Where does our trash go?


Camla Olson slaved over her Sunday dinner. Her table was covered with homemade rolls, crisp salad and a juicy-looking chicken. It took about four hours to put together and 12 minutes to consume the meal, after which left-over food was placed in the fridge and plates were scraped into the trash.

“I hate having food wasted, but it’s usually just bones or other uneatable things we throw away,” Olson said.

When waste is thrown away, placed in a black trash bin and hauled to the curb on trash pickup day, most people don’t think twice about where it’s taken. However, understanding what happens to trash is a seemingly vital step in understanding why waste prevention and recycling are important.

“For every ton that we recycle, we add more years to our available landfill space, which is why it is so important,” said Roger Harper, district manager at North Pointe Solid Waste, which is in charge of the disposal of Utah County’s garbage. “The need for landfills will never go away, but the need for more and bigger landfills can be eliminated with an understanding of waste prevention.”

A lot goes into handling a city’s garbage. Time, labor, fuel, money, materials that produce trains and trucks and other types of energy are consumed as waste is transported to its final resting place, a landfill.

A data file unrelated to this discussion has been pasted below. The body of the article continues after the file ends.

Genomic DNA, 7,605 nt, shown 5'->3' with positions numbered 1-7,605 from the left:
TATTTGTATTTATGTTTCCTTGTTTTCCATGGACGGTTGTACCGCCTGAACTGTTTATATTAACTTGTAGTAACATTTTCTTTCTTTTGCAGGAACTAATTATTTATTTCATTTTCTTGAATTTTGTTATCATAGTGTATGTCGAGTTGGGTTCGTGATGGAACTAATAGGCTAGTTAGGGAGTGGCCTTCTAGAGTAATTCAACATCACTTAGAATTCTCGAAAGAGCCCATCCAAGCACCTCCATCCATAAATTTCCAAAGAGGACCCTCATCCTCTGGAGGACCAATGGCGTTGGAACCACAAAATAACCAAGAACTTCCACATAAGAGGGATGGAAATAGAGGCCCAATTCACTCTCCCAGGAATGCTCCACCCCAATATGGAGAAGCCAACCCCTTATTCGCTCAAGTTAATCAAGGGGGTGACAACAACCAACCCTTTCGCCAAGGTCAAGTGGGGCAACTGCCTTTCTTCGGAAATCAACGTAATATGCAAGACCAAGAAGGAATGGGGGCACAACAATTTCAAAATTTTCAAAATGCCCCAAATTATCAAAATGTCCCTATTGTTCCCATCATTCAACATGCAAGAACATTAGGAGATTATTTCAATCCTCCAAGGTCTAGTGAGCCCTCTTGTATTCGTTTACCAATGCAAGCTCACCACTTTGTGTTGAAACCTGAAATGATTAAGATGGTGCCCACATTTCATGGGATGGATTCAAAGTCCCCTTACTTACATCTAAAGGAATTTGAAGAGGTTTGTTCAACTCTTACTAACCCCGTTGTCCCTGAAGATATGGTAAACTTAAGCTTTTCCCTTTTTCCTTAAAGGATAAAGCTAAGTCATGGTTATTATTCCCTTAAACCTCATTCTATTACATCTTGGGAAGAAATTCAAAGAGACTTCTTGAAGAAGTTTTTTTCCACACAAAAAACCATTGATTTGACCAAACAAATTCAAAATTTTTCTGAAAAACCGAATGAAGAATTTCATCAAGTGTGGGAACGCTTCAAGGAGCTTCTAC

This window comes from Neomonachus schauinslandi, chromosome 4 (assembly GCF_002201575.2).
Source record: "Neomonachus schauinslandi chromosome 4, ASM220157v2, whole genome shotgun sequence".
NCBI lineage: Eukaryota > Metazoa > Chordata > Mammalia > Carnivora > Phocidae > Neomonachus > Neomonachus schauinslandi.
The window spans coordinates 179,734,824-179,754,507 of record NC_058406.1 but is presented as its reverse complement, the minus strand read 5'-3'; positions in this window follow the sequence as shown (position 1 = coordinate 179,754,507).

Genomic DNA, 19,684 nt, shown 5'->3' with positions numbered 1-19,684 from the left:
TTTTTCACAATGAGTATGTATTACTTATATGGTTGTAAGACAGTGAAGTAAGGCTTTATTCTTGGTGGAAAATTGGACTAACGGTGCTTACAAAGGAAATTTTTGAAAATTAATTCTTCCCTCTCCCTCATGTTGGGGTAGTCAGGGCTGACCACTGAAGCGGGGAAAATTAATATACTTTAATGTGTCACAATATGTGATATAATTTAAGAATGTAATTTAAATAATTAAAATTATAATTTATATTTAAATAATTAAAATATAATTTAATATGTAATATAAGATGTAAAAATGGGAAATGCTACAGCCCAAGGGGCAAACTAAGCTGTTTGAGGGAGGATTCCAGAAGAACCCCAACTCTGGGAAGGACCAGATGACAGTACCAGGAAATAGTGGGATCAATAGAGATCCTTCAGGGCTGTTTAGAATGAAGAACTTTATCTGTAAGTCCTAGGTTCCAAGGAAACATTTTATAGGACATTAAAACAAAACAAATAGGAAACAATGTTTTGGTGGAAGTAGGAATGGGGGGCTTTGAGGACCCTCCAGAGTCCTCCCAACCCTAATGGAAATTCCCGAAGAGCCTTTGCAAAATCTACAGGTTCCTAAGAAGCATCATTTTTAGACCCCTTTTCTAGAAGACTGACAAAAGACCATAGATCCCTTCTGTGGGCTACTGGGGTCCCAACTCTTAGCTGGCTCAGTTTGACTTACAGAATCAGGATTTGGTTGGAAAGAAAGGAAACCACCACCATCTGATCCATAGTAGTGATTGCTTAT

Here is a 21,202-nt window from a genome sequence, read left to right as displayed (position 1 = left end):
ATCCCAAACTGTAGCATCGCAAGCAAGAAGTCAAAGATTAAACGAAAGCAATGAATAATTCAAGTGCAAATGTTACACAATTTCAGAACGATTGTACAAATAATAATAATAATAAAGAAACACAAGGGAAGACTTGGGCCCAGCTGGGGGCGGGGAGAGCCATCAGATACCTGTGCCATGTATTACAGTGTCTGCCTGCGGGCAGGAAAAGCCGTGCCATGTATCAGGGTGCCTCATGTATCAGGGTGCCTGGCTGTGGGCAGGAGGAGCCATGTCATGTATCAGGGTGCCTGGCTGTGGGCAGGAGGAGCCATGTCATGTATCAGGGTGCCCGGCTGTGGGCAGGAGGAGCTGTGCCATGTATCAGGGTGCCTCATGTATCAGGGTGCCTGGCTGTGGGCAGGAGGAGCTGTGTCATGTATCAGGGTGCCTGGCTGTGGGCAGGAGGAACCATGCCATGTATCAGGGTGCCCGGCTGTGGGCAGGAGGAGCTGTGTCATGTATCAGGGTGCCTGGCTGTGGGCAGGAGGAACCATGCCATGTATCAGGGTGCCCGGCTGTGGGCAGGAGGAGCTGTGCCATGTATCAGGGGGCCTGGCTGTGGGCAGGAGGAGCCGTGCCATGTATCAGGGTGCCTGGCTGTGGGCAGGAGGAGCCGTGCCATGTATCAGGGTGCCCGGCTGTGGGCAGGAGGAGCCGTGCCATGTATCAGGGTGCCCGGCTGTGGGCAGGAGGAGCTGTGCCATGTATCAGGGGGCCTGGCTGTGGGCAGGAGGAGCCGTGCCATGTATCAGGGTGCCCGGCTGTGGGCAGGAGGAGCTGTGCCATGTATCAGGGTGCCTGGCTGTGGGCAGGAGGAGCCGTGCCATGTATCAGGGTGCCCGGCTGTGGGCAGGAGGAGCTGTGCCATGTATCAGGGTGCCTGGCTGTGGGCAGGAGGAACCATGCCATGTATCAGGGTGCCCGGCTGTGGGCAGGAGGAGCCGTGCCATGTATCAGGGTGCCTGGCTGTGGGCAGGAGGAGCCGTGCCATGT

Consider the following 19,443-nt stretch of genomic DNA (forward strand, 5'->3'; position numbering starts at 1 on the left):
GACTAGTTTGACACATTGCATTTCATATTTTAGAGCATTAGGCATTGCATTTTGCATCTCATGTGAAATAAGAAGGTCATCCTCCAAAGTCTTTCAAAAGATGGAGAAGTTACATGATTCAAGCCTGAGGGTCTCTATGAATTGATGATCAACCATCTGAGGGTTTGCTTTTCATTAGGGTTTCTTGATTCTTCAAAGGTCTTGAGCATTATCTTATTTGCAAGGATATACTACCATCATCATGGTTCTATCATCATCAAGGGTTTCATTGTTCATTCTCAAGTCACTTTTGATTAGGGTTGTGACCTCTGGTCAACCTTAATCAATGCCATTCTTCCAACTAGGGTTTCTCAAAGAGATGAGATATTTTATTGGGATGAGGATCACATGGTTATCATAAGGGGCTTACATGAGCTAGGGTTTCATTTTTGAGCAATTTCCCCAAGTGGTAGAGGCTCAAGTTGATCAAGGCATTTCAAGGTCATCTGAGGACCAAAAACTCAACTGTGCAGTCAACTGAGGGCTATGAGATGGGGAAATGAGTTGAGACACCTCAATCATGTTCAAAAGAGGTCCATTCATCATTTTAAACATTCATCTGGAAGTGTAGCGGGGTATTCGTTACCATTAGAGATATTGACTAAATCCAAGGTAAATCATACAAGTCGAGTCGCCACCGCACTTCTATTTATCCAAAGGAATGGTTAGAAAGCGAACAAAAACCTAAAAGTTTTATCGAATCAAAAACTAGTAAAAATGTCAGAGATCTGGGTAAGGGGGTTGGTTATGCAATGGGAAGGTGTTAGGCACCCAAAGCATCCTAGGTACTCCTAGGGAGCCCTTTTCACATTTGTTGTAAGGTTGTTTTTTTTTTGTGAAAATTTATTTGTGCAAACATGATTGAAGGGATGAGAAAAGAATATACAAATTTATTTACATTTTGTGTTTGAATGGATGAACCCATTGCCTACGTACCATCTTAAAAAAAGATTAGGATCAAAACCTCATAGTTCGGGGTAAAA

“In Utah County, [garbage] is picked up by the garbage truck and is brought to our transfer station where it’s dumped on the floor,” Harper said. “There it’s moved to a larger tuck and is transferred to Tooele, where our landfill is.”

Garbage is usually moved to a landfill about five hours after it is picked up.

Provo city councilman Rick Healey said Utah County’s garbage flow works well, but will be even better when the cities new opt-out recycling plan kicks in.

“Recycling is a big deal when it comes to trash flow,” Healey said. “Our new opt-out program has boosted our recycling effort by somewhere upward of 50 percent. I think we were somewhere around 24 percent and then that boosted it up above 50 percent somewhere.”

Provo’s new opt-out program will add more customers who recycle.

“Understanding what happens to our trash is  important, especially when it comes to recycling,” said Scott Peppler, public services deputy director for the public works department in Provo. “With Provo’s new opt-out program, you figure we’re going to probably add another 8,000 people on the recycling efforts. This means we may see a significant reduction in our landfill waste.”

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